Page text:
I chose Saturday for my study, as I was going out shopping with the family, and figured I'd get into all sorts of situations where this would be problematic. I didn't wear the earplugs all day, because I'm a wimp and they were bothering my ears; I wouldn't say they hurt, but they were a serious discomfort. I learned a lot loss with those things in, though.
My hair is long enough to cover my ears, so a lot of people -- not my family, although my father thought it'd be amusing not to tell my mother that I had earplugs -- couldn't see the earplugs. Sometimes, people adjusted their communication styles to help me out; my mother began to use entirely too many hand gestures in order to facilitate her speech, and a number of sales associates began to speak louder and slower. A few people, though, treated me really coldly when I didn't respond to their small talk. These people didn't think I was hearing impaired: they thought I was rude. This is a handicap that had never occured to me before. Speech is such a universal social tool, and those people who have damage have a hard time keeping up with the rest of us.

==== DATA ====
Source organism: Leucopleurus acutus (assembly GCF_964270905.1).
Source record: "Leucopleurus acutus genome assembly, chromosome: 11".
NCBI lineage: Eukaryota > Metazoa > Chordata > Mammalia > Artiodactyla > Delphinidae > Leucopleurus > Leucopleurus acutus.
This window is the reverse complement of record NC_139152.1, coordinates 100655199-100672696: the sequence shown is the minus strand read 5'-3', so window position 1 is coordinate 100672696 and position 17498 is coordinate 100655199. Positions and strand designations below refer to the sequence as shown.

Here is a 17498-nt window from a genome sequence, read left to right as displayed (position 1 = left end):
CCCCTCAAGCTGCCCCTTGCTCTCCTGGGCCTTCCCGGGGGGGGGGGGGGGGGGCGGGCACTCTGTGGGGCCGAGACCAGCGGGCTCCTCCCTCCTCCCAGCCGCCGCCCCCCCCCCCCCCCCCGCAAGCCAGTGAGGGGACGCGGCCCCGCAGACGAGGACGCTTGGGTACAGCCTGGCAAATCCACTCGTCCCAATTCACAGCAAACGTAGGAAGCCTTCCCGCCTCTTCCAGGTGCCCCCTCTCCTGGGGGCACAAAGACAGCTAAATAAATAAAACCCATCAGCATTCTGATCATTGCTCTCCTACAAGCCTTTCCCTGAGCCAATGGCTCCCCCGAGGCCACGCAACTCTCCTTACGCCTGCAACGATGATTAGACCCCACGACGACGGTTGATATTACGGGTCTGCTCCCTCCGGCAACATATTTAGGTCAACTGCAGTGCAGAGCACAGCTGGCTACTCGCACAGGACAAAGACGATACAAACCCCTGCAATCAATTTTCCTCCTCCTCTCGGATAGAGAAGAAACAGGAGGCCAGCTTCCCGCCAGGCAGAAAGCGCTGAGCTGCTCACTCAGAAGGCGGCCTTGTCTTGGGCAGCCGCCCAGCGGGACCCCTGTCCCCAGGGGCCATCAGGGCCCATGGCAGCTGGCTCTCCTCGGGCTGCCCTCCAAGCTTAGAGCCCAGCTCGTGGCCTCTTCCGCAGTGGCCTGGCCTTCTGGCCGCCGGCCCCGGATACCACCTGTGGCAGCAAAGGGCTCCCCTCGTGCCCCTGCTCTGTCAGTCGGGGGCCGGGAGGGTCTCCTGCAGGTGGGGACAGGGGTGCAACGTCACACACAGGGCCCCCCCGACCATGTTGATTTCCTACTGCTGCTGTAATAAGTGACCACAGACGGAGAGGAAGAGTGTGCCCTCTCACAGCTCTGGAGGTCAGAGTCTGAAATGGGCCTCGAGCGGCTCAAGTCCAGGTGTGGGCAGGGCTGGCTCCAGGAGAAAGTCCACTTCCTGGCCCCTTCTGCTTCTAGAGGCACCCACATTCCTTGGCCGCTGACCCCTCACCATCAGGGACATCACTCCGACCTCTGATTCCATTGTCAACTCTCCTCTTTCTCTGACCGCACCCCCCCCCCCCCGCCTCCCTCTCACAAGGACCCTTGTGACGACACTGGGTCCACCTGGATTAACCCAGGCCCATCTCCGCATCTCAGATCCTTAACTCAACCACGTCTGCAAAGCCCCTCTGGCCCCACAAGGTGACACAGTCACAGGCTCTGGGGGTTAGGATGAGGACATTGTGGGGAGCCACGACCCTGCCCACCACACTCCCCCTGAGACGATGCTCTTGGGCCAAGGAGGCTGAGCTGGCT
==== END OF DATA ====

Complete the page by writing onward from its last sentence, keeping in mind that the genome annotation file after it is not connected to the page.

The other thing I noticed, though, was far more amusing. Because the earplugs completely occluded my ear, all the sound that'd normally pass through my ear canal and out into space were bounced back to my eardrum, amplifying all the sounds I made with my mouth. It's like putting your fingers in your ears; your own speech gets louder because the sound can't escape. While it was manageable when I was talking, eating was a different matter. Imagine sitting next to someone who was eating with his mouth open. Then imagine him shrinking down, crawling into your ear, and leaning up against your eardrum. When I was eating, I couldn't hear anything except for my own chewing and swallowing. It made conversation very difficult:
Peach: So, I was [MUNCH, MUNCH, SWALLOW, GULP] and then [SLURP, MUNCH GULP] maybe we [MUNCH, GULP]. What do you think?
Me: Uh . . . sure.